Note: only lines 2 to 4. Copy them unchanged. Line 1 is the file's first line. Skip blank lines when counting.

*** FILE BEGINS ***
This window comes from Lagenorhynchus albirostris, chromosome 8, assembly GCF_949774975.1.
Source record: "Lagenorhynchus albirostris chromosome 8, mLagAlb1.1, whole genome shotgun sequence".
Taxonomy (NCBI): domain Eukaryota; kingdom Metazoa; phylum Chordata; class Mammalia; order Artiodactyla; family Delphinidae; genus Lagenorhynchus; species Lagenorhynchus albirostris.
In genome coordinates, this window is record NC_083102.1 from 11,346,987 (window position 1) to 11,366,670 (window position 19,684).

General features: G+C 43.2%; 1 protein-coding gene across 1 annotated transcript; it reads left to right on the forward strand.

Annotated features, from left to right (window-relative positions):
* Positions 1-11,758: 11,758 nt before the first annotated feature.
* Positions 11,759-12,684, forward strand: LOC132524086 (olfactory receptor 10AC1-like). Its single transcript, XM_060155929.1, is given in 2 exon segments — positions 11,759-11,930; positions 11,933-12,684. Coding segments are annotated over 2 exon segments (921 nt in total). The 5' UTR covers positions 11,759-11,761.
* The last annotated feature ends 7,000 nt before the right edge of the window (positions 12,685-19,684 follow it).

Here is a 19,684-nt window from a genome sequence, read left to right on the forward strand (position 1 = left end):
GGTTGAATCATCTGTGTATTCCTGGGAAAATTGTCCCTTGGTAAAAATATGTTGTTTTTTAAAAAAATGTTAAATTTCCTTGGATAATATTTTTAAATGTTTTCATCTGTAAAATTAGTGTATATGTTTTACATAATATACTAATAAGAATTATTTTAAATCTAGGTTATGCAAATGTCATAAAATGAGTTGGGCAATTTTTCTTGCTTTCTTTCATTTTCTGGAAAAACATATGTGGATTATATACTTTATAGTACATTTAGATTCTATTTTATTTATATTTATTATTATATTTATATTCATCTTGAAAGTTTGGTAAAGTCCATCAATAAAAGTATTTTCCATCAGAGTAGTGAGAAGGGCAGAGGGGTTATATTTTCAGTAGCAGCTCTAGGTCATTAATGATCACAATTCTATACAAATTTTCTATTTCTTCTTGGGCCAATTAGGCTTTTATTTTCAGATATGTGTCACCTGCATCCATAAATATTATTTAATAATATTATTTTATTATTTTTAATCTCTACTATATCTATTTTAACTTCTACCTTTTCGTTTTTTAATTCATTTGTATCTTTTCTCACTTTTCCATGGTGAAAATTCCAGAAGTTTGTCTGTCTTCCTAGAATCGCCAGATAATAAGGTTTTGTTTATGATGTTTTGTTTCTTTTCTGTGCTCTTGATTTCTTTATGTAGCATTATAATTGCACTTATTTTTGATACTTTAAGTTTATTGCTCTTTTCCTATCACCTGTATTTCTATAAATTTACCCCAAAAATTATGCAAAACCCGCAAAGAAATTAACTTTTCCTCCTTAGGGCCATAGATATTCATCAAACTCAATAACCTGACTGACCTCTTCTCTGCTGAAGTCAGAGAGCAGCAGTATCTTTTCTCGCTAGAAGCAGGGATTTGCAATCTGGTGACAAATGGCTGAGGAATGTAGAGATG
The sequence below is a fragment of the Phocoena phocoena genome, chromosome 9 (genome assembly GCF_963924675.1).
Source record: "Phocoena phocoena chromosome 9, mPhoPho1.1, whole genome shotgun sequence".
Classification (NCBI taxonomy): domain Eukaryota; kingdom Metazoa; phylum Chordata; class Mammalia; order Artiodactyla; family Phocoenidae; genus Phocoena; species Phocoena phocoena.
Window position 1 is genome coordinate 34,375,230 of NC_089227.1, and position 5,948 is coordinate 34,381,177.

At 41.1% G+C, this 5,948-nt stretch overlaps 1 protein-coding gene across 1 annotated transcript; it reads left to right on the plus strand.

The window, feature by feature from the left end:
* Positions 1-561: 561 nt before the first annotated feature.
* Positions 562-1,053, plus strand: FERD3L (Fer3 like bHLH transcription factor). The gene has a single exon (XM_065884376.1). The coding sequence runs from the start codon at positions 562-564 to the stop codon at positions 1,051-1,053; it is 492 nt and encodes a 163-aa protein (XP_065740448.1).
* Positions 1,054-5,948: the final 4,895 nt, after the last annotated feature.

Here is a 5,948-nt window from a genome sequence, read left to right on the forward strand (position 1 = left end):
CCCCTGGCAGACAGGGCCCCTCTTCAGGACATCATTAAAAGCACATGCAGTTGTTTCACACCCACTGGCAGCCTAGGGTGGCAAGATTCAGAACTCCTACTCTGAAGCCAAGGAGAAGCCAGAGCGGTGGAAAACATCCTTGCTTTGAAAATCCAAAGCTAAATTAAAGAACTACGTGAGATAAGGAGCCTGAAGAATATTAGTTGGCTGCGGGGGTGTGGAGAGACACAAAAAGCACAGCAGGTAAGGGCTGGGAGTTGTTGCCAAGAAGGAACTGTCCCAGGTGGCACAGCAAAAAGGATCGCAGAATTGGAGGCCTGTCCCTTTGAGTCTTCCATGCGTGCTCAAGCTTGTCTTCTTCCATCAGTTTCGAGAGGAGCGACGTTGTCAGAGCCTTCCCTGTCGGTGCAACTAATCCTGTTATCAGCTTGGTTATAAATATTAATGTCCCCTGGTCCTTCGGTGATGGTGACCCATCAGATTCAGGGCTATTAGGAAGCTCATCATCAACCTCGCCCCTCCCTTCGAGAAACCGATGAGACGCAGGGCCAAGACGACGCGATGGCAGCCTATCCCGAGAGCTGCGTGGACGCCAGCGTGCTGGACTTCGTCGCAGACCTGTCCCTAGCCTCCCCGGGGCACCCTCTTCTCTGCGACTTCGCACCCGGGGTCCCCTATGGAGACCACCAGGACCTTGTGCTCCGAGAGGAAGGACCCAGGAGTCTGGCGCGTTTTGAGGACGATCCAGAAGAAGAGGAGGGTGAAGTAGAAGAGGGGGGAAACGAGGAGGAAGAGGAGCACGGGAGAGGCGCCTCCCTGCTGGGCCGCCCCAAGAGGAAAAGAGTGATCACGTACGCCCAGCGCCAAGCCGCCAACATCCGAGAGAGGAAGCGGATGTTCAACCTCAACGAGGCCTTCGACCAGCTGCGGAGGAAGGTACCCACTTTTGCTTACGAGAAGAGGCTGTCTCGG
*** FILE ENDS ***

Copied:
Source record: "Lagenorhynchus albirostris chromosome 8, mLagAlb1.1, whole genome shotgun sequence".
Taxonomy (NCBI): domain Eukaryota; kingdom Metazoa; phylum Chordata; class Mammalia; order Artiodactyla; family Delphinidae; genus Lagenorhynchus; species Lagenorhynchus albirostris.
In genome coordinates, this window is record NC_083102.1 from 11,346,987 (window position 1) to 11,366,670 (window position 19,684).